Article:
Alaska Native Leaders Offer Diverging Views on Offshore Oil Drilling

Jul 31, 2015

The Inupiat people of Point Hope, Alaska, celebrate a successful whaling season with song and dance.


But community leader Steve Oomittuk worries about what could happen to the ocean if the oil industry finds what it’s looking for in the Chukchi Sea.

“Are they capable of not having a(n) oil spill or a blowout or anything like that?” he asked. “I feel they’re not ready.”

Royal Dutch Shell officials, who’ve been given conditional permission to explore in the Chukchi this summer, insist they can do so safely, as in this testimonial on the company’s website.

Steve Oomittuk
Credit Jill Burke/Alaska Dispatch News

“Our current focus is to listen to the stakeholders and understand their concerns, …” a Shell official said in the testimonial.

Oomittuk was born in Point Hope, a village on Alaska’s northwest coast. He’s concerned offshore oil development will threaten the food supply of people who, like him, subsist mainly on what they harvest from the sea.

“Our parents and their parents before them have always wanted to ensure that our ocean is protected, and that our way of life continues,” he said.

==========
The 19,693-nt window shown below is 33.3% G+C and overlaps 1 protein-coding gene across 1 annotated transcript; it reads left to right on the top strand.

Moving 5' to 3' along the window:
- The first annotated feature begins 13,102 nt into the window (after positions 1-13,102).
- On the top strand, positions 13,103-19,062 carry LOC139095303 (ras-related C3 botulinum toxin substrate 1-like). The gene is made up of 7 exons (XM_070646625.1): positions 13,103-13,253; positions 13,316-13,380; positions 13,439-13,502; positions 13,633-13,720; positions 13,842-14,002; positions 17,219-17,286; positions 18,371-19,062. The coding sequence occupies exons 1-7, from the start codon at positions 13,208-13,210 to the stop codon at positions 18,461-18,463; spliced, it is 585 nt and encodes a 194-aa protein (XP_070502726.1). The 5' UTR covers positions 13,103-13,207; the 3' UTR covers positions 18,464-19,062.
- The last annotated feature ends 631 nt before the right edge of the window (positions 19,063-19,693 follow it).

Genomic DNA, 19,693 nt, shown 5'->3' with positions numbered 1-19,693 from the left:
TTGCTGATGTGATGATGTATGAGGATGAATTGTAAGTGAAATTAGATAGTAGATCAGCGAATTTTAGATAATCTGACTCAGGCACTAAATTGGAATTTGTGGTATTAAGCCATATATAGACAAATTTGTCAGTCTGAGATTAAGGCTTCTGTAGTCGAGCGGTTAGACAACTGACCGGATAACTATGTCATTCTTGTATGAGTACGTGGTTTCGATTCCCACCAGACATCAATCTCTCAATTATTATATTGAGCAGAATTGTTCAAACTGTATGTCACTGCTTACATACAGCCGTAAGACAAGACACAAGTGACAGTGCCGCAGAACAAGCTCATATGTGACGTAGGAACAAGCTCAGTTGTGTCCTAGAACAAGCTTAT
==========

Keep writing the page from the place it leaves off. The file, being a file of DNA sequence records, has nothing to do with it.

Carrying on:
Another Native leader says that traditional way of life included hardships that most North Slope residents don’t have to deal with anymore, because of modernization that came with the oil industry

“To have fresh water, they had to melt ice and snow,” Charlotte Brower said.

Charlotte Brower
Credit arcticwomenssummit.com

“To have heat, they had to burn whale oil. And to travel from place to place, they had to walk or use a dog team.”

Brower is mayor of the sprawling North Slope Borough, which gets 97 percent of its revenues from the oil industry. She talks often about how the industry has improved the lives of Alaska’s Native peoples, as in this recent appearance before the U.S. Senate Energy and Natural Resources Committee.

“We formed a local, home-rule charter government, and built roads, airports, schools, hospitals, houses and utilities,” she said.

Oomittuk agrees there’ve been economic benefits. But he’s troubled that it comes at a high price -- a tradeoff between jobs and culture.

Editor's note: Charlotte Brower declined to be interviewed for this story.